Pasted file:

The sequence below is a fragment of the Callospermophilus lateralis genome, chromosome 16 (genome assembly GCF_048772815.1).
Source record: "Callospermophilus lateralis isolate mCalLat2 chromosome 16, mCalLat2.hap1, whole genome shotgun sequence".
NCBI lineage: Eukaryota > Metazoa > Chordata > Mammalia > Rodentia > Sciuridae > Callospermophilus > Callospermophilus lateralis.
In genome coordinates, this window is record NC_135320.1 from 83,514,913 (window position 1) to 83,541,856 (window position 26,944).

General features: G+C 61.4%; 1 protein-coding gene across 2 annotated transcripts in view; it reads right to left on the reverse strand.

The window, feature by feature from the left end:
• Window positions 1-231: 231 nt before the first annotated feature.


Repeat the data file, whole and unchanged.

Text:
The sequence below is a fragment of the Callospermophilus lateralis genome, chromosome 16 (genome assembly GCF_048772815.1).
Source record: "Callospermophilus lateralis isolate mCalLat2 chromosome 16, mCalLat2.hap1, whole genome shotgun sequence".
NCBI lineage: Eukaryota > Metazoa > Chordata > Mammalia > Rodentia > Sciuridae > Callospermophilus > Callospermophilus lateralis.
In genome coordinates, this window is record NC_135320.1 from 83,514,913 (window position 1) to 83,541,856 (window position 26,944).

General features: G+C 61.4%; 1 protein-coding gene across 2 annotated transcripts in view; it reads right to left on the reverse strand.

The window, feature by feature from the left end:
• Window positions 1-231: 231 nt before the first annotated feature.